Virtually all life on Earth is sustained by energy from sunlight. This energy is transmitted from sun to Earth in the form of electromagnetic radiation emitted by hot gas at the sun's surface. The sun is heated by nuclear fusion taking place within its core.
Like other stars, the sun is believed to have formed from a large cloud of gas that slowly contracted under the influence of gravity. Continuing contraction and compression superheated the gas to the point where temperatures were high enough to sustain nuclear fusion. From this point forward, the heat released by nuclear fusion counterbalances the influence of gravity so the size of the sun remains relatively stable.
The sun's core consists of plasma, gas so hot it has become completely ionized (i.e. the atoms have been stripped of their electrons). The protons (hydrogen nuclei) at these temperatures are moving so rapidly they can overcome their mutual repulsion and collide to form helium nuclei. This type of reaction is called nuclear fusion.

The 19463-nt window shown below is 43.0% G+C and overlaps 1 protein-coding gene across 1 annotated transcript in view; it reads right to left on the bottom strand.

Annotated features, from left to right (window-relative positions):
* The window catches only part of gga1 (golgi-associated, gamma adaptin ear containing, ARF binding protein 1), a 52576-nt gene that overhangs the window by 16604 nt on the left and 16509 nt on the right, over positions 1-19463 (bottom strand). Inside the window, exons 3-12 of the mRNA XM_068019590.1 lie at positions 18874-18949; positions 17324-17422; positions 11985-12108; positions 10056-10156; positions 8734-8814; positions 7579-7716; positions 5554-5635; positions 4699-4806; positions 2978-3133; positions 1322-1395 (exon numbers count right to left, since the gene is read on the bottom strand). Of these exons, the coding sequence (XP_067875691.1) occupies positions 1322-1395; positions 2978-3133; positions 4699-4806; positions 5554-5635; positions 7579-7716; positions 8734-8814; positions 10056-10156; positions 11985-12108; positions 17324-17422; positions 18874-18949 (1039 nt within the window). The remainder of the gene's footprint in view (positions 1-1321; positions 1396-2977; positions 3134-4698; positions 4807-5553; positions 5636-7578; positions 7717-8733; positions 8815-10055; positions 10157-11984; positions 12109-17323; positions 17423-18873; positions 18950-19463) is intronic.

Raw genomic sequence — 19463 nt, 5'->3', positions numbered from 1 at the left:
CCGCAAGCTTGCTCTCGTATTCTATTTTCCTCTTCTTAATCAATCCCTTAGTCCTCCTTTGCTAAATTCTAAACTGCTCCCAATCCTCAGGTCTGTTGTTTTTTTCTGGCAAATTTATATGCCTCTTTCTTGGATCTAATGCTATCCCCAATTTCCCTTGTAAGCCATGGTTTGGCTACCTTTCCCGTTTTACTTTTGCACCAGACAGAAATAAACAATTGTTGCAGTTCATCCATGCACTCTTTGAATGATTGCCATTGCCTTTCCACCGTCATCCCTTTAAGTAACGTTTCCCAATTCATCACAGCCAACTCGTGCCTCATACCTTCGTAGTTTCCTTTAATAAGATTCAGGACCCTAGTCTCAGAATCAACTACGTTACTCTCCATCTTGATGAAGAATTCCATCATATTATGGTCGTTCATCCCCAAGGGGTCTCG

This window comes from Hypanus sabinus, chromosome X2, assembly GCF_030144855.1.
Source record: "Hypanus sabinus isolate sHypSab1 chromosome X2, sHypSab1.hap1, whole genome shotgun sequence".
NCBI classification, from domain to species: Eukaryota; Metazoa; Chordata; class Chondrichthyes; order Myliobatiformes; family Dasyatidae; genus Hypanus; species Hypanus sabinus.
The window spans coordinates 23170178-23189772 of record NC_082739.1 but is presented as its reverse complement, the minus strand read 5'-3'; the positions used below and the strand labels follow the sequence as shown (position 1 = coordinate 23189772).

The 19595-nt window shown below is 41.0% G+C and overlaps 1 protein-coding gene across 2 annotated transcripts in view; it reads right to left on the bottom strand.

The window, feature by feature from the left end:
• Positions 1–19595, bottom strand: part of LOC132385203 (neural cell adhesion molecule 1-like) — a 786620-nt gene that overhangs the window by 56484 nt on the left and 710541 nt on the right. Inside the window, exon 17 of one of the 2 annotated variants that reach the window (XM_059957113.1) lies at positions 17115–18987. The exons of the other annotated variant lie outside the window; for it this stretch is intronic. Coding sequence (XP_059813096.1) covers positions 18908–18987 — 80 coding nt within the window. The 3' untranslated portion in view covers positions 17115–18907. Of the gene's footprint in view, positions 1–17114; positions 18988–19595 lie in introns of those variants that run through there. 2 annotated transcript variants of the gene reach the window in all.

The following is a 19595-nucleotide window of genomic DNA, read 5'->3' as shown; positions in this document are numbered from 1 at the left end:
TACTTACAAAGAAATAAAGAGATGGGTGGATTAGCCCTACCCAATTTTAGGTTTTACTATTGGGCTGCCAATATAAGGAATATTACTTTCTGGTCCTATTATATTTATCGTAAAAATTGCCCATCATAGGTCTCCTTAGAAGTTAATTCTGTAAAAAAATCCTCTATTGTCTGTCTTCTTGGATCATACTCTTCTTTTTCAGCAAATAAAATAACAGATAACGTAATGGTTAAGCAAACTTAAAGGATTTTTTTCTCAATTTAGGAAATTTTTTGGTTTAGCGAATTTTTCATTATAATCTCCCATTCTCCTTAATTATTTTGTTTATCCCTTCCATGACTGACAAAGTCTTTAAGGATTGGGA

Nuclear fusion reactions convert mass into energy in a ratio determined by the famous formula, E=mc². Since c is the speed of light and c squared is a huge number, a very small amount of mass, when converted, becomes a large amount of energy. By heating the sun, nuclear fusion generates the energy radiated from the surface as electromagnetic radiation.
About the Author
Based in San Diego, John Brennan has been writing about science and the environment since 2006. His articles have appeared in "Plenty," "San Diego Reader," "Santa Barbara Independent" and "East Bay Monthly." Brennan holds a Bachelor of Science in biology from the University of California, San Diego.
sun image by Bube from Fotolia.com